In Rhode Island, the decision involved an applicant who was denied a job because of her medical marijuana use. Christine Callaghan was a Master’s student studying textiles at the University of Rhode Island who was seeking an internship as a requirement of her program. Her professor referred her to Darlington Fabrics. When she met with the Human Resources coordinator and signed Darlington’s acknowledgement that she would have to take a drug test before being hired, Callaghan disclosed that she held a medical marijuana card, which was permitted by Rhode Island law. During a subsequent conversation with Darlington’s HR representatives, Callaghan stated she was currently using medical marijuana, that as a result she would test positive on the drug screen, that she would not use marijuana at work or bring it to work, and that she was allergic to many other pain killers. Later, Darlington told Callaghan it was unable to hire her.

When Callaghan sued, the employer raised the defense that its refusal to hire her was based not on her card holder status, but her use of marijuana outside the workplace that prevented her from passing a drug test. Darlington also defended on the basis that the Rhode Island medical marijuana law was preempted by the federal Controlled Substances Act, which prohibits the possession of marijuana. Illegality under federal law did not carry the day in Rhode Island where the judge found little connection between the federal law and Rhode Island’s state law because “The purpose of the Controlled Substances Act — the ‘illegal importation, manufacture, distribution, and possession and improper use of controlled substances’ — [is] quite distant from the realm of employment and anti-discrimination law.” The Rhode Island court was troubled that refusing a medical marijuana patient employment based on a positive drug test result put the patient in a worse position than a recreational marijuana user because the recreational user has the option to cease long enough to pass the drug test and get hired, and subsequently resume use without being subject to future drug tests, giving him or her the luxury of smoking recreationally at will. In contrast, the medical marijuana patient who must use medical marijuana once or twice a week because of a medical condition, would not be able to cease for long enough to pass the drug test.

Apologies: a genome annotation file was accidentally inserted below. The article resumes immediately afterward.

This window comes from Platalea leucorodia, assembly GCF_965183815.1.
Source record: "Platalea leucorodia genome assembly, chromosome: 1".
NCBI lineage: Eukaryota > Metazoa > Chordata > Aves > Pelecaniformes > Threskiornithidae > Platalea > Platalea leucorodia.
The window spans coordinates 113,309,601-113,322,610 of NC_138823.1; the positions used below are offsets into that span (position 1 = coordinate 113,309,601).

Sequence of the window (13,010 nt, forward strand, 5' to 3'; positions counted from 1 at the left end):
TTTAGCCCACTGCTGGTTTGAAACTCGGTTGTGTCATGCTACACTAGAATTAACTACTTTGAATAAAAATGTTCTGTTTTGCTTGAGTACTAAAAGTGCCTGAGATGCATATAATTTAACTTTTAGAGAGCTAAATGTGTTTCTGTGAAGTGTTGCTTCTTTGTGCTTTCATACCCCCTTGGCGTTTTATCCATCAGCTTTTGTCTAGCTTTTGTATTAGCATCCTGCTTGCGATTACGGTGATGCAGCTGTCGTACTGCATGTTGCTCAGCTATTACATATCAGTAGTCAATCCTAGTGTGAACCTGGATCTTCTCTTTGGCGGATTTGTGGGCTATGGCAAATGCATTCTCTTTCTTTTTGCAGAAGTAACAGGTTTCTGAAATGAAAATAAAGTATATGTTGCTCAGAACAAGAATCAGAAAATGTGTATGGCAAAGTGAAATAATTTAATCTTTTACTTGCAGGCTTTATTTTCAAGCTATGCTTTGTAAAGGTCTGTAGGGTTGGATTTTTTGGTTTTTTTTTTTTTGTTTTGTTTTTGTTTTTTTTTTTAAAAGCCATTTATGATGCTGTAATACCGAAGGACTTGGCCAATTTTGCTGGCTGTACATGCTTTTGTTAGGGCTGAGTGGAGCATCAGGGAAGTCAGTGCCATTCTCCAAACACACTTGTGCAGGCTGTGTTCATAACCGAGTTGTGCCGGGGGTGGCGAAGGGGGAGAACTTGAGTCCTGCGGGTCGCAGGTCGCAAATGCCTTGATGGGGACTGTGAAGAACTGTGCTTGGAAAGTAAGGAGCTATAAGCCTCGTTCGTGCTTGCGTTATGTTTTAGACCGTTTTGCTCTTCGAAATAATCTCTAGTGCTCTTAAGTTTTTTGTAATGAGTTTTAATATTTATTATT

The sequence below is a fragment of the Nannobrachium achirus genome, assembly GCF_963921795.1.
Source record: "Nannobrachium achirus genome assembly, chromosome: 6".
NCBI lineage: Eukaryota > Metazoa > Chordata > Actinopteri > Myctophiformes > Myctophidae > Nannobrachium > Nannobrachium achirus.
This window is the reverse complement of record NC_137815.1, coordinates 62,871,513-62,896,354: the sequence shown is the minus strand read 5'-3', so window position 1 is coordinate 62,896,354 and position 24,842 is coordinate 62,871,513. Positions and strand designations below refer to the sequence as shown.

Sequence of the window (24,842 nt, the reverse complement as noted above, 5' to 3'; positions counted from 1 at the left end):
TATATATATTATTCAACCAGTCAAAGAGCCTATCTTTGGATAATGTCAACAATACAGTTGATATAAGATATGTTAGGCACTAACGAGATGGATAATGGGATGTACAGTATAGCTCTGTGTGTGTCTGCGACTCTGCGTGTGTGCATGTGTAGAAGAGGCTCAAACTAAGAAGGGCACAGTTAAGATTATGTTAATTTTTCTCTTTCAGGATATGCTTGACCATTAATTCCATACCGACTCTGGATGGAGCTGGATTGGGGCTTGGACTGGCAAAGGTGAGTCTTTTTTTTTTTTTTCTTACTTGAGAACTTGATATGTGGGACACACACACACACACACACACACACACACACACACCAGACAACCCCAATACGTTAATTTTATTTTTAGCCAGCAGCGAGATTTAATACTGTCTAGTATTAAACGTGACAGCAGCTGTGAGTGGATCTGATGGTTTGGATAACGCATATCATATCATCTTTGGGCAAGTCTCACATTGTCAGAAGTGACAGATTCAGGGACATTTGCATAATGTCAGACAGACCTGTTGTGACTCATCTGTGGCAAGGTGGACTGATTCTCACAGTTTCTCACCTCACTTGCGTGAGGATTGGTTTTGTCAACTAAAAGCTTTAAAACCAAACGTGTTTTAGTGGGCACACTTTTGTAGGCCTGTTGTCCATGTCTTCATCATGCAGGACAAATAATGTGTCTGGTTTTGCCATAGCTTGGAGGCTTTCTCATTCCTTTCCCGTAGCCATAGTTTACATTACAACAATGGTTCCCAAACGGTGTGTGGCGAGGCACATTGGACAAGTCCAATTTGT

Conclusion
The trend in favor of medical marijuana has moved from the legislature to the courts and into employment law. Employers who wish to allow it in their workforce may have permissible grounds to do so.

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Stephanie Dutchess Trudeau is a partner at Ulmer & Berne LLP. She is a Board Certified Specialist in employment and labor law, representing businesses and individuals across all industries. She can be reached at 216-583-7008 or strudeau@ulmer.com.

Reprinted with permission from the September issue of Employment Law Strategist. © 2017 ALM Media Properties, LLC. Further duplication without permission is prohibited. All rights reserved.